When you ask most people what they envision about New Orleans, they’ll likely mention the French Quarter’s famed streets. It’s not uncommon for tourists and locals alike to stroll along and check out the area’s many historic homes.
However, there is always an inherent risk of a motorist striking a pedestrian. There is even more risk involved if a driver isn’t familiar with the area, is distracted or intoxicated.
Incidents where pedestrians walk away unscathed after being struck by a vehicle are rare. Most people who get hit by cars suffer life-altering injuries — if they’re fortunate enough to survive.
One often overlooked detail in discussions of pedestrians who survived accidents with vehicles is the long-term mental health implications of these incidents.
Injured pedestrians and their anxiety risk
Those who have been through traumatic events like being struck by a vehicle often worry that history could repeat itself and they could face further peril while walking around the Crescent City. The fear of unpredictability may leave them feeling anxious or nervous, making it challenging for them to focus on anything else or, in the most extreme cases, to even step outside their homes.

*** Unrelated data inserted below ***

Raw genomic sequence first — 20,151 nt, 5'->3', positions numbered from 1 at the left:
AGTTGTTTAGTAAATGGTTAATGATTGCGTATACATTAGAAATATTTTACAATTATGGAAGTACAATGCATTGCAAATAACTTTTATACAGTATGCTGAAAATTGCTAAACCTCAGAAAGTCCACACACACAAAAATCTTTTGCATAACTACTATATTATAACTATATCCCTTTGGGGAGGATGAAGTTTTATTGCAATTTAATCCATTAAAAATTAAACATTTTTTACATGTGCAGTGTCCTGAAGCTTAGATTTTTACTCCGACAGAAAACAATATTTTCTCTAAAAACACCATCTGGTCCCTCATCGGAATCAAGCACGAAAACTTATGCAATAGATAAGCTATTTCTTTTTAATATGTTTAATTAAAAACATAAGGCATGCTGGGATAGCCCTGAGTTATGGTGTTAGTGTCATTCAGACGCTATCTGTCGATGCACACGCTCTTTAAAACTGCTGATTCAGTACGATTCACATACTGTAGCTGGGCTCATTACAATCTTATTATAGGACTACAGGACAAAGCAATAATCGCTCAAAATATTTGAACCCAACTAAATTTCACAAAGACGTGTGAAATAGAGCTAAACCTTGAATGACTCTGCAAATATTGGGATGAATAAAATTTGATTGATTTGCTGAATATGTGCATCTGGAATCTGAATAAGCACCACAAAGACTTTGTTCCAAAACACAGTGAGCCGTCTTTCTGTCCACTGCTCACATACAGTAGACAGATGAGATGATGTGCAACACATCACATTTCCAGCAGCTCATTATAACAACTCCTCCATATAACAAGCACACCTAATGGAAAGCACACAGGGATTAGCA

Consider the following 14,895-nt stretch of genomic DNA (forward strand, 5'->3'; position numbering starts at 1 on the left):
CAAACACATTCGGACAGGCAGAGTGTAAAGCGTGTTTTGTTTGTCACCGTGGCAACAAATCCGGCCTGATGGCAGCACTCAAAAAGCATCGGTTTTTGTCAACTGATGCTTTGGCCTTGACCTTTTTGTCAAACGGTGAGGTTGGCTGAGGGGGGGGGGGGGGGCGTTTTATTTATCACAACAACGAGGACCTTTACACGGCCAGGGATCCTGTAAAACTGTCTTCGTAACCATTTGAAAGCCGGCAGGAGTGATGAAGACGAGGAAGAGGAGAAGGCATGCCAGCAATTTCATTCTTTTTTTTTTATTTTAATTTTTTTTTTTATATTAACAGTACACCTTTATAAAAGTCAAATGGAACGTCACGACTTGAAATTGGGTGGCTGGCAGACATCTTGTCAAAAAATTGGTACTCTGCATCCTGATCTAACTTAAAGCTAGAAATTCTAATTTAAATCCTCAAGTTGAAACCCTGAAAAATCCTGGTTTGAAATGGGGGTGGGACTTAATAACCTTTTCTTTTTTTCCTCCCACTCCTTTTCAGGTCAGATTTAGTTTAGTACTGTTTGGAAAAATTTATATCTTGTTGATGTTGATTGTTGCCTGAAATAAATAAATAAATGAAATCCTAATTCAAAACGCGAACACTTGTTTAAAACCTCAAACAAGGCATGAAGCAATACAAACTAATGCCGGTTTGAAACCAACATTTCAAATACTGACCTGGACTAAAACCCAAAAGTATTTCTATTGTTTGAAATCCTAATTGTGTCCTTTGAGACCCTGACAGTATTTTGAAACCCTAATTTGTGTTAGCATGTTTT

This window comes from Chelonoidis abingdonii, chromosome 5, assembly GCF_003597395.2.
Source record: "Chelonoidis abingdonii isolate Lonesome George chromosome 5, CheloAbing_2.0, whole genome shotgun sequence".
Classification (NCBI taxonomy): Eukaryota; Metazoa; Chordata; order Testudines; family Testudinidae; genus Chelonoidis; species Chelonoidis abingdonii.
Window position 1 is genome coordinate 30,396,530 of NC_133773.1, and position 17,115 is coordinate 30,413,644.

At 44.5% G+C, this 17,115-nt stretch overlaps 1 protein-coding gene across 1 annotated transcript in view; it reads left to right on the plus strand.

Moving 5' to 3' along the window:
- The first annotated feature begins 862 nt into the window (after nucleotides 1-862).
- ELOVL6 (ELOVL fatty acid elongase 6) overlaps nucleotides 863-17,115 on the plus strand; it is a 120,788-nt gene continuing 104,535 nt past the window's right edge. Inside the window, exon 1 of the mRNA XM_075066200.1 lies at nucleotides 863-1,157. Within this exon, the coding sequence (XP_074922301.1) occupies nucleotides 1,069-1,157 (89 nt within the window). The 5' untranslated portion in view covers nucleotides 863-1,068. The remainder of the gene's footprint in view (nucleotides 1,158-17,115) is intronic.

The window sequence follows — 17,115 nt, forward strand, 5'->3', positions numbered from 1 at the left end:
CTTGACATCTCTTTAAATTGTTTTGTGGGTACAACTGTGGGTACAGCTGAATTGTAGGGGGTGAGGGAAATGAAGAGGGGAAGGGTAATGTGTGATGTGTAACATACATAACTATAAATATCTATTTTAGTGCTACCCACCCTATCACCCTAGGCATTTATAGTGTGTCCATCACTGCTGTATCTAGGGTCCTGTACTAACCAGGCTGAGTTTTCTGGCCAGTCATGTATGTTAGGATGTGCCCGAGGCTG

Post-traumatic stress disorder and injured pedestrians
Many pedestrians struck by motorists have difficulty reconciling what happened to them. They may instead feel as if a recording of it constantly plays in their heads. This repetitious cycle may seem like re-injury and be accompanied by anxiety. While these reactions are normal, they can affect victims’ abilities to move past the negative events and focus on living their best lives.
Depression can follow pedestrian accidents
Many pedestrians who survive being struck by vehicles endure long rehabilitations to return to some semblance of their prior selves. A prolonged recovery can leave them vulnerable to developing depressive symptoms.
Injured pedestrians have help available to them
Mental health struggles that follow traumatic experiences like being struck by a car can leave you with lingering uneasiness or emotional paralysis that doesn’t easily subside. Louisiana law may allow you to seek the compensation you need to recover fully.